Every January First, we Haitians feel and display unabashed pride in our birth country. It is on this day, 214 years ago, that our fearless forefathers declared Haiti emancipated from barbaric slave-holders. Today, millions of people who have yet to set foot on Haitian soil also celebrate Haiti’s Independence Day. They know the insurmountable obstructions which our ancestors overcame to secure the first and only successful slave revolt in history. Friends of Haiti proudly wear our bicolor; they revel in everything Haitian: They scour the Internet for recipes to make our delicious Independence Day soup for their families. They play our drums. They sing our songs. They speak our language. Some even claim to be more Haitian than those born in the country.  All of us remain in awe of the men and women who gave their blood for our freedom, among them: Dutty Boukman, Francois Makandal, Henry Christophe, Toussaint Louverture, Jean-Jacques Dessalines, Catherine Flon, Cecile Fatiman, Capois LaMort, and so many more.

To those who say Haiti has little to show for her glorious past, some would agree that our hardship began twenty-one years after the successful revolt, when King Charles X levied what today would amount to 21 billion dollars against Haiti for the loss of revenue from slave labor. Dan Sperling, in his post for Forbes Magazine, put it this way: “France’s demand for reparations from Haiti seems comically outrageous today – equivalent to a kidnapper suing his escaped hostage for the cost of fixing a window that had been broken during the escape.” We could stop there, but the endless list of narcissistic leaders and perennial natural disasters continue to impede measureable growth.

Ousmane Sow’s Louverture (kdu photos)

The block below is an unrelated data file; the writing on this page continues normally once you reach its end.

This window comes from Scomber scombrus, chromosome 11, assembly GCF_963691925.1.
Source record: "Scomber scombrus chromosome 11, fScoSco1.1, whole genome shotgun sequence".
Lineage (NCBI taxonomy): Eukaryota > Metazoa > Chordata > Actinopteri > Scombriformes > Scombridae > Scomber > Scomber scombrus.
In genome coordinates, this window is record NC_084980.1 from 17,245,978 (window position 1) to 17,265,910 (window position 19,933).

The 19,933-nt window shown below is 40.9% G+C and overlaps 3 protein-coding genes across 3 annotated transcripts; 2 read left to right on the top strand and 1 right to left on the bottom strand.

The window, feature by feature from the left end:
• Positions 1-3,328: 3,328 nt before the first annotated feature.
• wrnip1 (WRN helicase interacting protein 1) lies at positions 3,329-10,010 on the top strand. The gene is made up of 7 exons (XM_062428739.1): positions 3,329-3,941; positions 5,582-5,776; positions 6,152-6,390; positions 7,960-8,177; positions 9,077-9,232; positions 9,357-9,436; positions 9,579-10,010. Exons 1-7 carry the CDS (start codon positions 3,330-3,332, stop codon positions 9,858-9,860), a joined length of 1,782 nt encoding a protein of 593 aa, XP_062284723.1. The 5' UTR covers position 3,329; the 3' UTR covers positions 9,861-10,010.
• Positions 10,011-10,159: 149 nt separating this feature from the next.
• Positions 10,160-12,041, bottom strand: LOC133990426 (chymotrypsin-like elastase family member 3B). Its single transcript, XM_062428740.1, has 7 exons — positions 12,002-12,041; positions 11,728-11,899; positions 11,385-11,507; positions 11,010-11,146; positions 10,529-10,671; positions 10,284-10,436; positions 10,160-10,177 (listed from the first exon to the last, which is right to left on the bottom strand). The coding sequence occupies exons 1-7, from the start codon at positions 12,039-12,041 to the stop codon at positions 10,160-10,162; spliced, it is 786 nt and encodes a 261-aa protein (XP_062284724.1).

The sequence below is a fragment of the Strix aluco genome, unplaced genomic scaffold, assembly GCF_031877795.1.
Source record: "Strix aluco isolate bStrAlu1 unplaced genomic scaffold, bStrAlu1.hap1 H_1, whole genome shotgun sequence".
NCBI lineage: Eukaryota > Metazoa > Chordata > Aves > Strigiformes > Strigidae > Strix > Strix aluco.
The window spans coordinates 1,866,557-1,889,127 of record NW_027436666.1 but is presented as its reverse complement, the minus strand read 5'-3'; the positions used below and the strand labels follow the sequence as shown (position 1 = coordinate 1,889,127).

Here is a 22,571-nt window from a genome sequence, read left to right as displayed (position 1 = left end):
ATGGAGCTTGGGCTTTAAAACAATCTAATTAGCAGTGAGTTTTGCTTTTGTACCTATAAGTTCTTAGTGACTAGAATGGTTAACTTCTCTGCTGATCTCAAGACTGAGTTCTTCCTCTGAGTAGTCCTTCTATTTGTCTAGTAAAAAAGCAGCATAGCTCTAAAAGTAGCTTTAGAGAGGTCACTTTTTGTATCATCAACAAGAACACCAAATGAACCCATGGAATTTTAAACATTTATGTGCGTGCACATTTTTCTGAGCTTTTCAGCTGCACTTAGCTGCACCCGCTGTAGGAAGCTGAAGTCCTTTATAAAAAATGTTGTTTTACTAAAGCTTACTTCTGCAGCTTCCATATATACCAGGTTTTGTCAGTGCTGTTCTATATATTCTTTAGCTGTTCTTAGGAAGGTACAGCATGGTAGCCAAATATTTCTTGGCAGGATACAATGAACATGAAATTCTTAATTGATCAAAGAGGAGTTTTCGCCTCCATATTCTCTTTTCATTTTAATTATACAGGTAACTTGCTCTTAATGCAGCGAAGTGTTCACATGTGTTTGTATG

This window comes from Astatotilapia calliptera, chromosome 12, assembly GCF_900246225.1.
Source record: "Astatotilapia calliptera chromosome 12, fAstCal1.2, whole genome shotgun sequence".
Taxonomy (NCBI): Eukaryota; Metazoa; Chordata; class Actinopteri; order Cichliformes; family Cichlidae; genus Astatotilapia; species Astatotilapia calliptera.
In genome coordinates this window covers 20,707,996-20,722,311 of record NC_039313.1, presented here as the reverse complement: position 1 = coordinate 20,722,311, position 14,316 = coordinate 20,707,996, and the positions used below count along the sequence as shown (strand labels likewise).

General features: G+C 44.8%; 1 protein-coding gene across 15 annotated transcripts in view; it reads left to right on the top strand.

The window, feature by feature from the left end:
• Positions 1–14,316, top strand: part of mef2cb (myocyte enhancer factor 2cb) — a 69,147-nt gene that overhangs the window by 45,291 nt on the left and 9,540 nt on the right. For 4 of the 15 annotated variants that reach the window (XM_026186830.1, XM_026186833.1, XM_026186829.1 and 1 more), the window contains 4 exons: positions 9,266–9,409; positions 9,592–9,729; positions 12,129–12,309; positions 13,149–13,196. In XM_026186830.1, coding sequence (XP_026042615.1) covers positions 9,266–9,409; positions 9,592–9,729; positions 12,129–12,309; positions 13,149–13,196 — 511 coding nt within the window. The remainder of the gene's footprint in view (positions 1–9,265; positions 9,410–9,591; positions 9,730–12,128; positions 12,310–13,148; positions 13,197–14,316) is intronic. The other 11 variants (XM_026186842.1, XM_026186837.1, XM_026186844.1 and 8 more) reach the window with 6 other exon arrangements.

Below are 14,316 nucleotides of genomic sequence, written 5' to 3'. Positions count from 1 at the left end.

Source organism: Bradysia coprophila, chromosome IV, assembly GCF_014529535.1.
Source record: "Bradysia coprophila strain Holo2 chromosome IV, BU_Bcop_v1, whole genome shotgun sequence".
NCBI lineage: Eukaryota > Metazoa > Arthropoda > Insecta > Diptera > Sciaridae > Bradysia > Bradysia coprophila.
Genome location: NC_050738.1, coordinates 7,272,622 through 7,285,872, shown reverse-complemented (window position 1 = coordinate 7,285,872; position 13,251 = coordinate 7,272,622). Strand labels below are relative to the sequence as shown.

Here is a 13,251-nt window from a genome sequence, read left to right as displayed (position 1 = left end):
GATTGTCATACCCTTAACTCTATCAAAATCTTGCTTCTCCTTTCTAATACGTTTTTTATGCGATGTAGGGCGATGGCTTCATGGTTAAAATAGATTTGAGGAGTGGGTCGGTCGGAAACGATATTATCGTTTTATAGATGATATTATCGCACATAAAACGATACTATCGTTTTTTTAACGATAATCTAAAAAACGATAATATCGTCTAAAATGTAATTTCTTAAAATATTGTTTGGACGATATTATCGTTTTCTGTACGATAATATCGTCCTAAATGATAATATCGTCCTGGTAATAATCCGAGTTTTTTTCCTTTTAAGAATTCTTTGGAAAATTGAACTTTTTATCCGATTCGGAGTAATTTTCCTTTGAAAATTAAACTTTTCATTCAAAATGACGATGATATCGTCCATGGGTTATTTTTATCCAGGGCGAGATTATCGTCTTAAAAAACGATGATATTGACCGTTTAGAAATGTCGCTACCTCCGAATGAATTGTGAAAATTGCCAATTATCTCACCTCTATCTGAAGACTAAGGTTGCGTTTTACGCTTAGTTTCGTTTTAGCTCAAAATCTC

One fact remains certain: Haiti will be known forever as the only successful slave colony to break the chains of slavery in an undeniable and spectacular manner. As the generations before ours have been taught, we will teach future generations the significance of the Revolution, what it means to carry Haitian blood in our veins. May our pride in Haiti endure!  As compatriots and friends of Haiti continue to do our part in rebuilding, let us remember those men and women who believed themselves unstoppable. Let us remember the decisive battle of Vertières, led by Francois Capois “LaMort.” History tells us that even after LaMort’s horse was shot from under him and a bullet went through his cap, he did not surrender. Instead, he brandished his saber and charged toward the enemy’s hail of bullets, all the while urging his men to do the same: “En Avant! En Avant!” he shouted. The enemy was so impressed with Capois Lamort’s courage that they paused the war to applaud him.  Onward!

Today, we remember the heroes and heroines of The Haitian Revolution. May we find in ourselves the courage and determination to make our country the gem it must be! Let us speak the words of Capois LaMort to ourselves and to our indestructible Haiti: “Onward!” Let us wish our country Happy 214th Independence Day!

Josaphat-Robert Large ~ The Final INNERview with Beloved Poet and Photographer.

Josaphat-Robert Large passed away on October 28, 2017.  His family and friends miss him very much, and wish he were here to celebrate November 15, his birthday, with them.

JR was passionate about poetry and photography.  He worked diligently to master both art forms, because he felt his readers deserved his absolute best.  He weighed each word, each photograph. When he was ready to share his work with his audience, we embraced and loved it.  Josaphat-Robert Large wrote in French, Haitian Creole, and in English. He was especially fond of our native tongue, saying the language itself inspired him.

JR–a proponent of Haiti’s mother tongue— joined the ancestors on the day dedicated to celebrating Creole languages worldwide.  We miss him dearly. Rest in peace, Josaphat-Robert Large. Thank you for the rich legacy.

Click here to read Part One of the final INNERview with beloved poet and photographer, Josaphat-Robert Large.

We are Beautiful and We Are Here